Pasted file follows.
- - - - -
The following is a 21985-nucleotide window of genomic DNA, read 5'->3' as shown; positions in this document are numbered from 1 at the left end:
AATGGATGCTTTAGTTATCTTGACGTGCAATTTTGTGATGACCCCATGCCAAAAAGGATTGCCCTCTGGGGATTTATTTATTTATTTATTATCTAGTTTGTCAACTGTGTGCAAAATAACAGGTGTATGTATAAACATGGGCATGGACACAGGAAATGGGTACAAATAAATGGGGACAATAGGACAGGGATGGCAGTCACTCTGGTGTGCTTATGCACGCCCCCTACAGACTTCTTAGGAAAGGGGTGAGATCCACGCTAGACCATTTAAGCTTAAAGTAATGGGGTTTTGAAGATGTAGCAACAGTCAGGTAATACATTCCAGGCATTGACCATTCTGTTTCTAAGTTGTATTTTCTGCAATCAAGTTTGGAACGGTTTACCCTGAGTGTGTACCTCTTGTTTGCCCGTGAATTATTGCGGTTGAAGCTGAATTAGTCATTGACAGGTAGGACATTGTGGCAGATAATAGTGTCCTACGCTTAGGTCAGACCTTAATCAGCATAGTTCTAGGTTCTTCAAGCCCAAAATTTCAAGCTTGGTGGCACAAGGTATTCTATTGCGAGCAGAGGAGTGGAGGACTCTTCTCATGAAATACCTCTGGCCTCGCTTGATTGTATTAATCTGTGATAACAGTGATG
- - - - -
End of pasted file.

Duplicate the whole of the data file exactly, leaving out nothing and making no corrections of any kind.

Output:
The following is a 21985-nucleotide window of genomic DNA, read 5'->3' as shown; positions in this document are numbered from 1 at the left end:
AATGGATGCTTTAGTTATCTTGACGTGCAATTTTGTGATGACCCCATGCCAAAAAGGATTGCCCTCTGGGGATTTATTTATTTATTTATTATCTAGTTTGTCAACTGTGTGCAAAATAACAGGTGTATGTATAAACATGGGCATGGACACAGGAAATGGGTACAAATAAATGGGGACAATAGGACAGGGATGGCAGTCACTCTGGTGTGCTTATGCACGCCCCCTACAGACTTCTTAGGAAAGGGGTGAGATCCACGCTAGACCATTTAAGCTTAAAGTAATGGGGTTTTGAAGATGTAGCAACAGTCAGGTAATACATTCCAGGCATTGACCATTCTGTTTCTAAGTTGTATTTTCTGCAATCAAGTTTGGAACGGTTTACCCTGAGTGTGTACCTCTTGTTTGCCCGTGAATTATTGCGGTTGAAGCTGAATTAGTCATTGACAGGTAGGACATTGTGGCAGATAATAGTGTCCTACGCTTAGGTCAGACCTTAATCAGCATAGTTCTAGGTTCTTCAAGCCCAAAATTTCAAGCTTGGTGGCACAAGGTATTCTATTGCGAGCAGAGGAGTGGAGGACTCTTCTCATGAAATACCTCTGGCCTCGCTTGATTGTATTAATCTGTGATAACAGTGATG